Sunday, August 16, 2009

Casablanca, Caligari & Conrad Veidt

By Steve Evans

Sometimes mediocrity in movies reminds us of greatness. For me, this almost always involves watching a contemporary picture and being reminded of something much better that unspooled years ago for a lucky audience.

Recently watching Brian DePalma's rather disappointing adaptation of James Ellroy's wicked noir novel, The Black Dahlia (2006), I was pleased to see an oblique plot reference to the tremendous silent film The Man Who Laughs (1928) starring Conrad Veidt. This 81-year-old film was part of the German Expressionist movement that began to bloom (and arguably reached full flower) with the 1920 release of The Cabinet of Dr. Caligari, also starring Veidt, who is unforgettable as the sinister somnambulist Cesare. As The Man Who Laughs, Veidt's horribly scarred face served as the inspiration for Batman's archenemy The Joker.

Veidt fled his native Germany for the United States when the Nazis seized power. In one of life's inevitable ironies, the German actor would gain his greatest fame stateside playing villainous Nazis, none more memorable than Maj. Strasser in Casablanca (1942). Bogart's Rick Blaine got the drop on Strasser and shot him dead when the vile SS Officer refused to put down the phone at the film's climax, prompting Claude Rains' immortal line, "round up the usual suspects."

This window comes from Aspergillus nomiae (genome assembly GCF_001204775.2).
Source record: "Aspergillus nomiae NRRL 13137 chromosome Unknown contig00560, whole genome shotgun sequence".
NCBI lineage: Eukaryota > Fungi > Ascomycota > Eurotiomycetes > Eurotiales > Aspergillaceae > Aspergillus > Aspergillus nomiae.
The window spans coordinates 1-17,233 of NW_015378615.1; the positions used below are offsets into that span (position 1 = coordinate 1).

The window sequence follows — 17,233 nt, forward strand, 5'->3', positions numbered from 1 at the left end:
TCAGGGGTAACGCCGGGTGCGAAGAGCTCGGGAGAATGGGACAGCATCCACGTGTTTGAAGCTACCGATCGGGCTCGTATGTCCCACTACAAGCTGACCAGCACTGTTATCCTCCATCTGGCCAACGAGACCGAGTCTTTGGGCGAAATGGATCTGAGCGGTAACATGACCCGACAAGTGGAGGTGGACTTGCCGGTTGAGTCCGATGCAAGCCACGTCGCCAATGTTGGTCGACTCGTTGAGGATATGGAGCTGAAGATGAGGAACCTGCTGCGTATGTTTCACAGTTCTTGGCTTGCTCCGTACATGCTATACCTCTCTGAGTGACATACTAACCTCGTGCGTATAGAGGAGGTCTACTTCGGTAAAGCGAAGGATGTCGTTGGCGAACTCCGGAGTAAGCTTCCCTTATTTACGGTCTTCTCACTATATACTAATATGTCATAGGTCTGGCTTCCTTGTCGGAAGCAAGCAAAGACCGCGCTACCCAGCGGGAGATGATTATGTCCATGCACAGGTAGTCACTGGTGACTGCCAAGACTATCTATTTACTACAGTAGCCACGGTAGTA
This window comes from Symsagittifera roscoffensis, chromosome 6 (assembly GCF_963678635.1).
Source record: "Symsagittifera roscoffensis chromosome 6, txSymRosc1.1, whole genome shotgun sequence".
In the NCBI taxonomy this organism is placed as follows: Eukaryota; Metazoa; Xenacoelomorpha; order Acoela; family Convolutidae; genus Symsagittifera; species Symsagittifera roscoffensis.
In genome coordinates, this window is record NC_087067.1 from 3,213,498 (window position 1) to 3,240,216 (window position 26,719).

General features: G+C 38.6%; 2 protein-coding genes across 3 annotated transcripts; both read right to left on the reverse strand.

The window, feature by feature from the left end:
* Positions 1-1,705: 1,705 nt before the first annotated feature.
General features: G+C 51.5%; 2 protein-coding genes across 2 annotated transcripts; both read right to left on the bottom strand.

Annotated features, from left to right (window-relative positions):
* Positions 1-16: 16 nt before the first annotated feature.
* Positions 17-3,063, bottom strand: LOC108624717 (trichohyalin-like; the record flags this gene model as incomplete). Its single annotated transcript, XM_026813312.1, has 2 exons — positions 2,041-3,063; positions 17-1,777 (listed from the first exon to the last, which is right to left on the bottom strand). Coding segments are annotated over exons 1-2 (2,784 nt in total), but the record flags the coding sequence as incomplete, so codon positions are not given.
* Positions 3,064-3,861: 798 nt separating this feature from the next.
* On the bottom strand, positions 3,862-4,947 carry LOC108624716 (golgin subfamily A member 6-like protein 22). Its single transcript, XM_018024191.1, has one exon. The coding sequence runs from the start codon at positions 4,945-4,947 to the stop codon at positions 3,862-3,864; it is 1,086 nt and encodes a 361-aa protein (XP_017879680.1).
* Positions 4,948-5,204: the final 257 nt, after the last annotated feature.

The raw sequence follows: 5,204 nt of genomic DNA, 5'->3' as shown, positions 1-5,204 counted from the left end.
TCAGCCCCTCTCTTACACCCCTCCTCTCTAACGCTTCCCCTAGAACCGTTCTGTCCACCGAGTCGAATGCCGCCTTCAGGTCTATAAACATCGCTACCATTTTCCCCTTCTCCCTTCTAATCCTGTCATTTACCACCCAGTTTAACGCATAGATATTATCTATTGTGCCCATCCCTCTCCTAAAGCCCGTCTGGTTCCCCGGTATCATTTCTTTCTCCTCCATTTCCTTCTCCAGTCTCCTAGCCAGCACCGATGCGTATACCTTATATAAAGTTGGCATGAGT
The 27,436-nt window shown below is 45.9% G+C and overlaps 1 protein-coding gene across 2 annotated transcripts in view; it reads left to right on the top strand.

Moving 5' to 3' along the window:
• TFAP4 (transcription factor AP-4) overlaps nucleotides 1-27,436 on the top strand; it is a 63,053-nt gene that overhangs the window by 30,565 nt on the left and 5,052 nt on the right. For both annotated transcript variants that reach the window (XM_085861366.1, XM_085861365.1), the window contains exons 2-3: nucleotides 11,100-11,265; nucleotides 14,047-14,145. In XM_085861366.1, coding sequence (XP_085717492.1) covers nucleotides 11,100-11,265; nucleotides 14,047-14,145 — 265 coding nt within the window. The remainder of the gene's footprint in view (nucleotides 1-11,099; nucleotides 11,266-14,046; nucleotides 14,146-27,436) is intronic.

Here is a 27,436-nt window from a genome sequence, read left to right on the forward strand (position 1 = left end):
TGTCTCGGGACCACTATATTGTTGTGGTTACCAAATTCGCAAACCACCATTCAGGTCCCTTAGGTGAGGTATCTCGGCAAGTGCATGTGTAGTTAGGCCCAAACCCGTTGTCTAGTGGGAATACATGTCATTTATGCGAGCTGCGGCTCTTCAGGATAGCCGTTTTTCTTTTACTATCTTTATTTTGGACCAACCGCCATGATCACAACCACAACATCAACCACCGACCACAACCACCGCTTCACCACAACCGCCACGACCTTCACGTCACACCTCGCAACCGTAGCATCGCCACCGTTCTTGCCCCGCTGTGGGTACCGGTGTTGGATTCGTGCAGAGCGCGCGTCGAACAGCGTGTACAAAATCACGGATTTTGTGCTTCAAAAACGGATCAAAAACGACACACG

History recalls Veidt as a quiet, unassuming man who is believed to have self-identified as Jewish on Nazi questionnaires as an act of protest. There is no record to show Veidt himself was a Jew. Yet as Maj. Strasser and in a dozen more menacing roles, the great actor practically oozed malevolence.

Veidt died the year after Casablanca was released, collapsing from a heart attack while playing golf in Los Angeles, less than 3 months after his 50th birthday.

As a star in two of the greatest films of the silent era -- Caligari and Man Who Laughs -- Veidt's place in cinema history is secure. As the catalyst driving the plot in Casablanca, he is immortal.

Veidt appeared in more than 100 films. You should see them.

Copyright © 2009 by Cinematic Cteve // dba Cinema Uprising. All rights reserved.

1 comment:

  1. Fantastic review about Veidt. :) I also read somewhere that the Nazi's almost begged him to be in their propaganda films but of course he did absolutely everything to defy them as you know.


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